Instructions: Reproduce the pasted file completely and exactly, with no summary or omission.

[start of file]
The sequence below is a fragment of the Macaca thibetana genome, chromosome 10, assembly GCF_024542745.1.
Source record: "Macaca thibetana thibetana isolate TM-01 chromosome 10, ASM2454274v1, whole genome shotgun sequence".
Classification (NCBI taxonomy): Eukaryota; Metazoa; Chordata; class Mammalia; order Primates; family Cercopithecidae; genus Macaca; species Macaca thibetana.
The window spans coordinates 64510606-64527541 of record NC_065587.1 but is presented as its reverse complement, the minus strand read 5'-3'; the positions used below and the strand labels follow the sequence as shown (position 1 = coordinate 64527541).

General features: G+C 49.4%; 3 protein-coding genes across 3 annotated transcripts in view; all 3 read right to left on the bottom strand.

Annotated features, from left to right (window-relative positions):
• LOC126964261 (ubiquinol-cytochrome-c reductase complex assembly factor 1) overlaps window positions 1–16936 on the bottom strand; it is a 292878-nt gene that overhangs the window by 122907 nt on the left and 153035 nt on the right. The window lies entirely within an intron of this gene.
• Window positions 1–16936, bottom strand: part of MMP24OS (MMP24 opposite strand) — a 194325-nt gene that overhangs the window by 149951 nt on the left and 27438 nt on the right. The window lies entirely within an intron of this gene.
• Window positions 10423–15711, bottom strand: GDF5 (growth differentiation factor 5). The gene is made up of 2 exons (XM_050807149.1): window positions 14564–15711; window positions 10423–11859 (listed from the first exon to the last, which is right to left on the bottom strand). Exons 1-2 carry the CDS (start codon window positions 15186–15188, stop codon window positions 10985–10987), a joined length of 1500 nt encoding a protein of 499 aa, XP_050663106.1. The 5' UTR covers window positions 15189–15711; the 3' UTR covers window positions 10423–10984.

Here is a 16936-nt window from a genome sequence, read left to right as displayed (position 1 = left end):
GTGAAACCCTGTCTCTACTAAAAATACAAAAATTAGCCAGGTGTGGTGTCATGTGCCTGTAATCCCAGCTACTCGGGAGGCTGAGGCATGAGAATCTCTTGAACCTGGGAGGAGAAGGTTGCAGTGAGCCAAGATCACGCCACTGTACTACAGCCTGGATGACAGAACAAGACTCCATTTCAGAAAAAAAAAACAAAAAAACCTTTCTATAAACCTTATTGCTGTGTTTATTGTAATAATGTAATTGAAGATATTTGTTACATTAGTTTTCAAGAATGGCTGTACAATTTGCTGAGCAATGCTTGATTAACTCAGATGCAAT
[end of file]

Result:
The sequence below is a fragment of the Macaca thibetana genome, chromosome 10, assembly GCF_024542745.1.
Source record: "Macaca thibetana thibetana isolate TM-01 chromosome 10, ASM2454274v1, whole genome shotgun sequence".
Classification (NCBI taxonomy): Eukaryota; Metazoa; Chordata; class Mammalia; order Primates; family Cercopithecidae; genus Macaca; species Macaca thibetana.
The window spans coordinates 64510606-64527541 of record NC_065587.1 but is presented as its reverse complement, the minus strand read 5'-3'; the positions used below and the strand labels follow the sequence as shown (position 1 = coordinate 64527541).

General features: G+C 49.4%; 3 protein-coding genes across 3 annotated transcripts in view; all 3 read right to left on the bottom strand.

Annotated features, from left to right (window-relative positions):
• LOC126964261 (ubiquinol-cytochrome-c reductase complex assembly factor 1) overlaps window positions 1–16936 on the bottom strand; it is a 292878-nt gene that overhangs the window by 122907 nt on the left and 153035 nt on the right. The window lies entirely within an intron of this gene.
• Window positions 1–16936, bottom strand: part of MMP24OS (MMP24 opposite strand) — a 194325-nt gene that overhangs the window by 149951 nt on the left and 27438 nt on the right. The window lies entirely within an intron of this gene.
• Window positions 10423–15711, bottom strand: GDF5 (growth differentiation factor 5). The gene is made up of 2 exons (XM_050807149.1): window positions 14564–15711; window positions 10423–11859 (listed from the first exon to the last, which is right to left on the bottom strand). Exons 1-2 carry the CDS (start codon window positions 15186–15188, stop codon window positions 10985–10987), a joined length of 1500 nt encoding a protein of 499 aa, XP_050663106.1. The 5' UTR covers window positions 15189–15711; the 3' UTR covers window positions 10423–10984.

Here is a 16936-nt window from a genome sequence, read left to right as displayed (position 1 = left end):
GTGAAACCCTGTCTCTACTAAAAATACAAAAATTAGCCAGGTGTGGTGTCATGTGCCTGTAATCCCAGCTACTCGGGAGGCTGAGGCATGAGAATCTCTTGAACCTGGGAGGAGAAGGTTGCAGTGAGCCAAGATCACGCCACTGTACTACAGCCTGGATGACAGAACAAGACTCCATTTCAGAAAAAAAAAACAAAAAAACCTTTCTATAAACCTTATTGCTGTGTTTATTGTAATAATGTAATTGAAGATATTTGTTACATTAGTTTTCAAGAATGGCTGTACAATTTGCTGAGCAATGCTTGATTAACTCAGATGCAAT